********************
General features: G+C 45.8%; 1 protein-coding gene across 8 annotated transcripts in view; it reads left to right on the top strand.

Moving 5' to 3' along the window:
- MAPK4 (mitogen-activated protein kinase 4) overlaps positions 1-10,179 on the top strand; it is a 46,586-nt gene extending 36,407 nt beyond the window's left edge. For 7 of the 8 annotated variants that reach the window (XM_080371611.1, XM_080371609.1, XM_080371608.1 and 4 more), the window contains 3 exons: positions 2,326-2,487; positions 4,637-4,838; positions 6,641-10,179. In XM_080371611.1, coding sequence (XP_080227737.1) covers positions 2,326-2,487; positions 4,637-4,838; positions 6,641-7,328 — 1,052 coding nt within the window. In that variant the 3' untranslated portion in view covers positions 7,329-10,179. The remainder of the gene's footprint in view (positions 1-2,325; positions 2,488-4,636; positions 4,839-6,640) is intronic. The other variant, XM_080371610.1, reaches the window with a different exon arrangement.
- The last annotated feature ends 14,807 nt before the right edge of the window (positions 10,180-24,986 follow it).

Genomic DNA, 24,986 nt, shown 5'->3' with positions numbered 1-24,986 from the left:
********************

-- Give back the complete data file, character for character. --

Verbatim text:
General features: G+C 45.8%; 1 protein-coding gene across 8 annotated transcripts in view; it reads left to right on the top strand.

Moving 5' to 3' along the window:
- MAPK4 (mitogen-activated protein kinase 4) overlaps positions 1-10,179 on the top strand; it is a 46,586-nt gene extending 36,407 nt beyond the window's left edge. For 7 of the 8 annotated variants that reach the window (XM_080371611.1, XM_080371609.1, XM_080371608.1 and 4 more), the window contains 3 exons: positions 2,326-2,487; positions 4,637-4,838; positions 6,641-10,179. In XM_080371611.1, coding sequence (XP_080227737.1) covers positions 2,326-2,487; positions 4,637-4,838; positions 6,641-7,328 — 1,052 coding nt within the window. In that variant the 3' untranslated portion in view covers positions 7,329-10,179. The remainder of the gene's footprint in view (positions 1-2,325; positions 2,488-4,636; positions 4,839-6,640) is intronic. The other variant, XM_080371610.1, reaches the window with a different exon arrangement.
- The last annotated feature ends 14,807 nt before the right edge of the window (positions 10,180-24,986 follow it).

Genomic DNA, 24,986 nt, shown 5'->3' with positions numbered 1-24,986 from the left: